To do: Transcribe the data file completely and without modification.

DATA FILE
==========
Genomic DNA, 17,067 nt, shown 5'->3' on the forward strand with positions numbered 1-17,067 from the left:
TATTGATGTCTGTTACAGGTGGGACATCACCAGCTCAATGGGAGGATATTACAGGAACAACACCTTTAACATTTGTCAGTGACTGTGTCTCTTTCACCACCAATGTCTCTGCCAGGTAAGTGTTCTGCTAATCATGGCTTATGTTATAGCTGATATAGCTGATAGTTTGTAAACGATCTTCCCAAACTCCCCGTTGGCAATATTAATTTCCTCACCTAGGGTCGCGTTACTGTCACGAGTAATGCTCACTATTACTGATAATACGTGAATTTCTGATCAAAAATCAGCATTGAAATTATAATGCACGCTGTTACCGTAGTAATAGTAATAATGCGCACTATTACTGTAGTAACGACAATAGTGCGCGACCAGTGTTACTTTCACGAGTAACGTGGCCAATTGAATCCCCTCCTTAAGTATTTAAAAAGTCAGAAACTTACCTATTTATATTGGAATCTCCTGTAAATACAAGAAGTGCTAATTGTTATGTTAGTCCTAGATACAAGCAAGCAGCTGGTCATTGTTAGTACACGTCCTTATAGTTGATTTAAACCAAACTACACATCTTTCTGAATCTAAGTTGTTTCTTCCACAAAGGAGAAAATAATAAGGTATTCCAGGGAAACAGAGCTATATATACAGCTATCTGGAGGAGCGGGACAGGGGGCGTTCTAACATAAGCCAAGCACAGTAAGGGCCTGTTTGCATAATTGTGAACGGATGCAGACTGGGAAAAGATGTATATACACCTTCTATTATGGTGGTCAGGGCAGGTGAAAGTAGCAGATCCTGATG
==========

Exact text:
Genomic DNA, 17,067 nt, shown 5'->3' on the forward strand with positions numbered 1-17,067 from the left:
TATTGATGTCTGTTACAGGTGGGACATCACCAGCTCAATGGGAGGATATTACAGGAACAACACCTTTAACATTTGTCAGTGACTGTGTCTCTTTCACCACCAATGTCTCTGCCAGGTAAGTGTTCTGCTAATCATGGCTTATGTTATAGCTGATATAGCTGATAGTTTGTAAACGATCTTCCCAAACTCCCCGTTGGCAATATTAATTTCCTCACCTAGGGTCGCGTTACTGTCACGAGTAATGCTCACTATTACTGATAATACGTGAATTTCTGATCAAAAATCAGCATTGAAATTATAATGCACGCTGTTACCGTAGTAATAGTAATAATGCGCACTATTACTGTAGTAACGACAATAGTGCGCGACCAGTGTTACTTTCACGAGTAACGTGGCCAATTGAATCCCCTCCTTAAGTATTTAAAAAGTCAGAAACTTACCTATTTATATTGGAATCTCCTGTAAATACAAGAAGTGCTAATTGTTATGTTAGTCCTAGATACAAGCAAGCAGCTGGTCATTGTTAGTACACGTCCTTATAGTTGATTTAAACCAAACTACACATCTTTCTGAATCTAAGTTGTTTCTTCCACAAAGGAGAAAATAATAAGGTATTCCAGGGAAACAGAGCTATATATACAGCTATCTGGAGGAGCGGGACAGGGGGCGTTCTAACATAAGCCAAGCACAGTAAGGGCCTGTTTGCATAATTGTGAACGGATGCAGACTGGGAAAAGATGTATATACACCTTCTATTATGGTGGTCAGGGCAGGTGAAAGTAGCAGATCCTGATG